Bigoted Letter-Writer Offers Apologia
Memoir of an anti-Semite
Someone in Tablet Magazine’s office received a letter recently that is either from the same guy who sent Gawker that image of a bunch of evil financial Jews or is severely plagiarizing that guy. It’s what you see above (and below, for the full image): a gallery of ” ‘nice Jewish boys’ (and two nice Jewish girls),” chiefly financiers and neoconservative foreign policy hands, who presumably are responsible for a great deal of evil in the world. My third favorite touch: including Adam Sandler. My second favorite touch: including Mark Zuckerberg. My favorite touch: including both Roy Cohn and the Rosenbergs. That’s chutzpah, if I may say so.
But here’s the thing: Also included in the envelope (whose return address was one “J.S. Mill” at a very real Upper East Side apartment building) was a short letter in which the sender explains himself:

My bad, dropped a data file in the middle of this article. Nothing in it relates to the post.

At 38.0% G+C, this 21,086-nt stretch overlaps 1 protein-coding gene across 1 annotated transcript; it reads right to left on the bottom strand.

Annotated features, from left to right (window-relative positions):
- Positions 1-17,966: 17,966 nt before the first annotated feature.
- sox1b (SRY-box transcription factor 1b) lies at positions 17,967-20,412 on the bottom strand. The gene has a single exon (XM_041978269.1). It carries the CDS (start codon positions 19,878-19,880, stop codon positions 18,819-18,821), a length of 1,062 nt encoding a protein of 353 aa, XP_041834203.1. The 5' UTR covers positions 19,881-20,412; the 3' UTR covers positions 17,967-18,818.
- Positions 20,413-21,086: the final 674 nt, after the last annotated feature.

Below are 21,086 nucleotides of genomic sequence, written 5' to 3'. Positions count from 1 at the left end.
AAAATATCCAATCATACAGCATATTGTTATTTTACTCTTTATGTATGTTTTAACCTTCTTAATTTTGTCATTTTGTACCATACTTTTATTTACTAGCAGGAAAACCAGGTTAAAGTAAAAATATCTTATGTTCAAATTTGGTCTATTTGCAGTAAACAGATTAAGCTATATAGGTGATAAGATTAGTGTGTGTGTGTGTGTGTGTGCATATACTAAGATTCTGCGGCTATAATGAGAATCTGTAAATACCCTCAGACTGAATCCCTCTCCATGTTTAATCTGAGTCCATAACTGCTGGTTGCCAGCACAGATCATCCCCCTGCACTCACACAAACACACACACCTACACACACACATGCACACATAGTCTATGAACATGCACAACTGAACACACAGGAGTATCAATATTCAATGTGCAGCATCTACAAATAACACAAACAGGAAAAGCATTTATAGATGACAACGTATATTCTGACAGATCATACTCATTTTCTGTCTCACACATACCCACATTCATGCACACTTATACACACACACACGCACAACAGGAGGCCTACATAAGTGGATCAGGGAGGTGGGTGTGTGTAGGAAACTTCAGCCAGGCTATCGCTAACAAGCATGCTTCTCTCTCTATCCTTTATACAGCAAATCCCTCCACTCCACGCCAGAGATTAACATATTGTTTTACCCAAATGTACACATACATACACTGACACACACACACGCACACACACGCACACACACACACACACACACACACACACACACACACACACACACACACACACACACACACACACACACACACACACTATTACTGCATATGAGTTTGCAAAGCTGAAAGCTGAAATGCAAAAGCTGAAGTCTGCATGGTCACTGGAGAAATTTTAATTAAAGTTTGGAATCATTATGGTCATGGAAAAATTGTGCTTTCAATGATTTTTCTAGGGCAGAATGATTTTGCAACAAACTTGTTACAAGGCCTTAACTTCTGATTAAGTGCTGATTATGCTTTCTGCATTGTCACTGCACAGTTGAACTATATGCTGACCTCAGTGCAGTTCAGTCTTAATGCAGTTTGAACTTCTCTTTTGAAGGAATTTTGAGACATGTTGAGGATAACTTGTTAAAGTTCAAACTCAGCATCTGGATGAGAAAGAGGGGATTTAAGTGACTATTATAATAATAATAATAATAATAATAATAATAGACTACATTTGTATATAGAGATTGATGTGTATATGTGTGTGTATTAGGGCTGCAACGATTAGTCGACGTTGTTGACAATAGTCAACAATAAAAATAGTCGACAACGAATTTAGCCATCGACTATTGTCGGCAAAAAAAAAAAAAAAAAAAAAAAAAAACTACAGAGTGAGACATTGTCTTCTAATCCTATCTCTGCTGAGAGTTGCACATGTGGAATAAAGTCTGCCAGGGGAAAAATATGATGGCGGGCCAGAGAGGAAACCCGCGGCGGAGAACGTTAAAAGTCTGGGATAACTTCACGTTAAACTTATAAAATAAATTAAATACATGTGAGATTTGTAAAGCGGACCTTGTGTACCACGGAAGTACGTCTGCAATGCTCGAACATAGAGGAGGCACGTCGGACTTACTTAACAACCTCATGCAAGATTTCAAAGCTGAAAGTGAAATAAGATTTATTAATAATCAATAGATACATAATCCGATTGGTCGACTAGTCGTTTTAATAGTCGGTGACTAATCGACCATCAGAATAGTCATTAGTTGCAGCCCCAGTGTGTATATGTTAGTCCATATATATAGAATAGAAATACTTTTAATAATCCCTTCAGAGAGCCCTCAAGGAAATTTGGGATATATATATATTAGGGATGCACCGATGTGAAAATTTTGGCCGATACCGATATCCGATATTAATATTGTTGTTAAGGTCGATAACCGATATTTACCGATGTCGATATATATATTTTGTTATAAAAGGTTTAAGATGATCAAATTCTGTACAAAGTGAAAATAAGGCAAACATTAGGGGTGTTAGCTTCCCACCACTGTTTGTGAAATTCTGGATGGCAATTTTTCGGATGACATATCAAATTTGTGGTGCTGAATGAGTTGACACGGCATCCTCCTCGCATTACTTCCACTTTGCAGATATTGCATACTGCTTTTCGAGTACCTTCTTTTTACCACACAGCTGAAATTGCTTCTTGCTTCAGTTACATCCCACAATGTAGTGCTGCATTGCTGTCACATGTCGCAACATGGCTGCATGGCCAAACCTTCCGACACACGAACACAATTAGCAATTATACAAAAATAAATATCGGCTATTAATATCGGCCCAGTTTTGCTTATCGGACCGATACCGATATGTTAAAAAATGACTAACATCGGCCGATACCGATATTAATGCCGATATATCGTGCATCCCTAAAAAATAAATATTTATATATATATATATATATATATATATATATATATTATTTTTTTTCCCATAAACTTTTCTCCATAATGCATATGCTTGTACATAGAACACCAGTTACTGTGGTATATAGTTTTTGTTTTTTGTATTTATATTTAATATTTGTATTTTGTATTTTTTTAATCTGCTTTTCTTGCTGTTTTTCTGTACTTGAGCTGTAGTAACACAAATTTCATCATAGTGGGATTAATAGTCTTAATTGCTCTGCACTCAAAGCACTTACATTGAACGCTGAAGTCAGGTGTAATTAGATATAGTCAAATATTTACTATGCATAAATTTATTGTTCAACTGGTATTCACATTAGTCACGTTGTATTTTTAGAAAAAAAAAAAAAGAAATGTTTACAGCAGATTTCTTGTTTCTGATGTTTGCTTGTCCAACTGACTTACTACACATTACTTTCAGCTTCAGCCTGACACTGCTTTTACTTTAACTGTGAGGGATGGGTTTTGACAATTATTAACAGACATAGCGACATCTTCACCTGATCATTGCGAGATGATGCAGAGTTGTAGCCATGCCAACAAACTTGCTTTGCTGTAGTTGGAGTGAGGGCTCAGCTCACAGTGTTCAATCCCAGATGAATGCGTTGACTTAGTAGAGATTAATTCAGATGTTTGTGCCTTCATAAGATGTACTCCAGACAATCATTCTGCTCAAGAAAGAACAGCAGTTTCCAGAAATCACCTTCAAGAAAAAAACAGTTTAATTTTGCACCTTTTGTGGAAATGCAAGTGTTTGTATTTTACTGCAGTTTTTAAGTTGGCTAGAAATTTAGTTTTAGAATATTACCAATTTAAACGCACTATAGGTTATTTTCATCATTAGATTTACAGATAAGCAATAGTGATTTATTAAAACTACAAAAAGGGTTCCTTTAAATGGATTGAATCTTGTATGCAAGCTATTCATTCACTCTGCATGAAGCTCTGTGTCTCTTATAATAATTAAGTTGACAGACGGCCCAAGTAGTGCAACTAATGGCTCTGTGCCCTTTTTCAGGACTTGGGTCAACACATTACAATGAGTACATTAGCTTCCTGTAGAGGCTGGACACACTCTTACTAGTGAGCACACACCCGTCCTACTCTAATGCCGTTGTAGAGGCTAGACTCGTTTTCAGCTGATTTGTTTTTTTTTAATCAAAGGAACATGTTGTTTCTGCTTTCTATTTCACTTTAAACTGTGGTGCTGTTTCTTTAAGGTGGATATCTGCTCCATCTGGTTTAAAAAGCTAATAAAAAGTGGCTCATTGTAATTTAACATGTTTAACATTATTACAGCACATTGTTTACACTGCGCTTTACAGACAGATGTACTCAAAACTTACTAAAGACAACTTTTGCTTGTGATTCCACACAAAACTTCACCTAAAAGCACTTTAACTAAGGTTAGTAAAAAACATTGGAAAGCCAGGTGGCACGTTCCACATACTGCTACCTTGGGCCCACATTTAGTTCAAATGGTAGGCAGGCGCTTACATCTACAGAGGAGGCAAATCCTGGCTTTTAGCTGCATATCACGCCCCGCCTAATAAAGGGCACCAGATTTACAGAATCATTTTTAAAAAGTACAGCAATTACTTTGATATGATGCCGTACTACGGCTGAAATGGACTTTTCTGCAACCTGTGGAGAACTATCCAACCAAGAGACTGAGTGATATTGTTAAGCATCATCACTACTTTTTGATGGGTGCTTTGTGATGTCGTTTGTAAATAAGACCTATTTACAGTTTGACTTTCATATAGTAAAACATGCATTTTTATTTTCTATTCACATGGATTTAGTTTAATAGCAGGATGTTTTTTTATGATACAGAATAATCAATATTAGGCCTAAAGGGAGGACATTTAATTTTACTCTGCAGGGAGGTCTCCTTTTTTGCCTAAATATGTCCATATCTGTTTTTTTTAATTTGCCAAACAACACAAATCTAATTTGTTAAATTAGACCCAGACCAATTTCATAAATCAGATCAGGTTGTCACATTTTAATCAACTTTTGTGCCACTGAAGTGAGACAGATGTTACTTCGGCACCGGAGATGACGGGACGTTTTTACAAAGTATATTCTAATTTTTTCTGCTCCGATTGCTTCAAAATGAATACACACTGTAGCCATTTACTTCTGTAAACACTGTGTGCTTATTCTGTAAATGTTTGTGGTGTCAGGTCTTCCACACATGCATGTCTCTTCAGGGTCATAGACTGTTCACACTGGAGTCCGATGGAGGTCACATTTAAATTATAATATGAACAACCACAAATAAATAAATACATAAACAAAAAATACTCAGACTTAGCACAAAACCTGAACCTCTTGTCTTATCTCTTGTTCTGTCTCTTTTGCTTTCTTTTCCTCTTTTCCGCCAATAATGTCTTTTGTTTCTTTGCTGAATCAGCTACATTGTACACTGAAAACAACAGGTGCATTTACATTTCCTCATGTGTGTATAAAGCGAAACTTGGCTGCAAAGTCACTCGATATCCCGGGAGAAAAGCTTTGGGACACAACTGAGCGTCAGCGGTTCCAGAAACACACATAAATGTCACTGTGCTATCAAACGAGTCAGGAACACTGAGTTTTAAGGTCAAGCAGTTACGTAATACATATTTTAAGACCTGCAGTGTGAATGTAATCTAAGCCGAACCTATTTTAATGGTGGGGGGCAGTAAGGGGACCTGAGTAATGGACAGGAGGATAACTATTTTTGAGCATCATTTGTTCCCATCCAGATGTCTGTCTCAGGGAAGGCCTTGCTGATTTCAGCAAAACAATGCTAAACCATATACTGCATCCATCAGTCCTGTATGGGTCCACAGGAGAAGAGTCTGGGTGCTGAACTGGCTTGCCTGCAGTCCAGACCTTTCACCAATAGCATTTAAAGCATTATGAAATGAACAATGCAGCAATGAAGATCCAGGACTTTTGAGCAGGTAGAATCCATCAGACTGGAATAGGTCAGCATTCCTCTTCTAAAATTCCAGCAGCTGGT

I apologize for the flyer I sent you recently (“Nice Jewish Boys”) [ed.: you actually sent it along with this]. In retrospect, I feel it was too broad and unfair.
My anger is with Wall Street and the Israeli lobby, both of which I believe are dangerously out of control.
I want, and hope for, only three things:
1. Re-regulation of Wall Street and the banks.
2. No further U.S. troop involvement in the Middle East.
3. The requirement that AIPAC and similar organizations register as a foreign agents [sic] and behave as such.
That’s all I’m after. Too much of my frustration was evident in the flyer I mailed you. It should have been more measured and focused.
As it happens, AIPAC is a U.S. lobby, not a foreign agent. And many U.S. troops are withdrawing from the Middle East, although I’d guess there are a good portion of Syrians who wish they would pay a visit to their corner of the region.
I do agree that Wall Street and the banks ought to be re-regulated, but I don’t see what the Jews have to do with it. So, dear letter-writer, I want, and only hope for, you to keep your opinions to yourself.
Here’s the full flyer:
Earlier: Taking Pride in Jews in Finance